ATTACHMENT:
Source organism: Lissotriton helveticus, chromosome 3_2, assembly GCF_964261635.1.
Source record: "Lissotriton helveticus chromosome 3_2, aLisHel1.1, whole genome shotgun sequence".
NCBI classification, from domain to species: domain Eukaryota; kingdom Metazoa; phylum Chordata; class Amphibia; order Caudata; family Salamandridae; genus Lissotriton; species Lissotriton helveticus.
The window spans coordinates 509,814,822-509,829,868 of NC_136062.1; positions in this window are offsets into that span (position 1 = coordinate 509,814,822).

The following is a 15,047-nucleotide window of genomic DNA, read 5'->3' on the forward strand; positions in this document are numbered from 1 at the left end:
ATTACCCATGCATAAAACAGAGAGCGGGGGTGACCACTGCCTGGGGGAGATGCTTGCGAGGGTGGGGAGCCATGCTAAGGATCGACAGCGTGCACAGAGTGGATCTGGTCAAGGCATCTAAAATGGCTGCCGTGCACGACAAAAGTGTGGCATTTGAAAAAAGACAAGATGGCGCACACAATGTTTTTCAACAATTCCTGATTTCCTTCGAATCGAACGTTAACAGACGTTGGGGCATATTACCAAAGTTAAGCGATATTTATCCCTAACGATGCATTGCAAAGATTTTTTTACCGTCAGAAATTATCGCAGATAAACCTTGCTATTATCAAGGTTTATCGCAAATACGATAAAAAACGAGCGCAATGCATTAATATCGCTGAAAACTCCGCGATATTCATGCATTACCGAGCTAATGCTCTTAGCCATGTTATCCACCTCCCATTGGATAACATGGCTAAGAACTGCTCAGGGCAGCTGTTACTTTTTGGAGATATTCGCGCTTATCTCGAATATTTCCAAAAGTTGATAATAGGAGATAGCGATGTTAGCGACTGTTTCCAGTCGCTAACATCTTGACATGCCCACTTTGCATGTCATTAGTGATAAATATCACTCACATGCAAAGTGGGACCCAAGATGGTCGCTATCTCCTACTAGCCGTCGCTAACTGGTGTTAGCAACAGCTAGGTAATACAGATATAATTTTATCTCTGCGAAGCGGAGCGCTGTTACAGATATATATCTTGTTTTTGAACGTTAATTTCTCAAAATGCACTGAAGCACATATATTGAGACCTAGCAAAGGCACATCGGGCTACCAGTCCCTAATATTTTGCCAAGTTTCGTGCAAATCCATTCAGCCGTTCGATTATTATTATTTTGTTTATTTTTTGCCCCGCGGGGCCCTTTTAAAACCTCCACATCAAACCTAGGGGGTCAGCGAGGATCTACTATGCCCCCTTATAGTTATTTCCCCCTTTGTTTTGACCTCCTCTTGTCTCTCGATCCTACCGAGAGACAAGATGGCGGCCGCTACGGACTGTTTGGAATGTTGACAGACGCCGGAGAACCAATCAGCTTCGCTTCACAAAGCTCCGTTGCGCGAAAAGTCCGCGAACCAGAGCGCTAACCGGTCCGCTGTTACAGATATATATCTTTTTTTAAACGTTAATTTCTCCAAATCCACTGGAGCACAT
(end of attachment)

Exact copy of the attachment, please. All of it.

Source organism: Lissotriton helveticus, chromosome 3_2, assembly GCF_964261635.1.
Source record: "Lissotriton helveticus chromosome 3_2, aLisHel1.1, whole genome shotgun sequence".
NCBI classification, from domain to species: domain Eukaryota; kingdom Metazoa; phylum Chordata; class Amphibia; order Caudata; family Salamandridae; genus Lissotriton; species Lissotriton helveticus.
The window spans coordinates 509,814,822-509,829,868 of NC_136062.1; positions in this window are offsets into that span (position 1 = coordinate 509,814,822).

The following is a 15,047-nucleotide window of genomic DNA, read 5'->3' on the forward strand; positions in this document are numbered from 1 at the left end:
ATTACCCATGCATAAAACAGAGAGCGGGGGTGACCACTGCCTGGGGGAGATGCTTGCGAGGGTGGGGAGCCATGCTAAGGATCGACAGCGTGCACAGAGTGGATCTGGTCAAGGCATCTAAAATGGCTGCCGTGCACGACAAAAGTGTGGCATTTGAAAAAAGACAAGATGGCGCACACAATGTTTTTCAACAATTCCTGATTTCCTTCGAATCGAACGTTAACAGACGTTGGGGCATATTACCAAAGTTAAGCGATATTTATCCCTAACGATGCATTGCAAAGATTTTTTTACCGTCAGAAATTATCGCAGATAAACCTTGCTATTATCAAGGTTTATCGCAAATACGATAAAAAACGAGCGCAATGCATTAATATCGCTGAAAACTCCGCGATATTCATGCATTACCGAGCTAATGCTCTTAGCCATGTTATCCACCTCCCATTGGATAACATGGCTAAGAACTGCTCAGGGCAGCTGTTACTTTTTGGAGATATTCGCGCTTATCTCGAATATTTCCAAAAGTTGATAATAGGAGATAGCGATGTTAGCGACTGTTTCCAGTCGCTAACATCTTGACATGCCCACTTTGCATGTCATTAGTGATAAATATCACTCACATGCAAAGTGGGACCCAAGATGGTCGCTATCTCCTACTAGCCGTCGCTAACTGGTGTTAGCAACAGCTAGGTAATACAGATATAATTTTATCTCTGCGAAGCGGAGCGCTGTTACAGATATATATCTTGTTTTTGAACGTTAATTTCTCAAAATGCACTGAAGCACATATATTGAGACCTAGCAAAGGCACATCGGGCTACCAGTCCCTAATATTTTGCCAAGTTTCGTGCAAATCCATTCAGCCGTTCGATTATTATTATTTTGTTTATTTTTTGCCCCGCGGGGCCCTTTTAAAACCTCCACATCAAACCTAGGGGGTCAGCGAGGATCTACTATGCCCCCTTATAGTTATTTCCCCCTTTGTTTTGACCTCCTCTTGTCTCTCGATCCTACCGAGAGACAAGATGGCGGCCGCTACGGACTGTTTGGAATGTTGACAGACGCCGGAGAACCAATCAGCTTCGCTTCACAAAGCTCCGTTGCGCGAAAAGTCCGCGAACCAGAGCGCTAACCGGTCCGCTGTTACAGATATATATCTTTTTTTAAACGTTAATTTCTCCAAATCCACTGGAGCACAT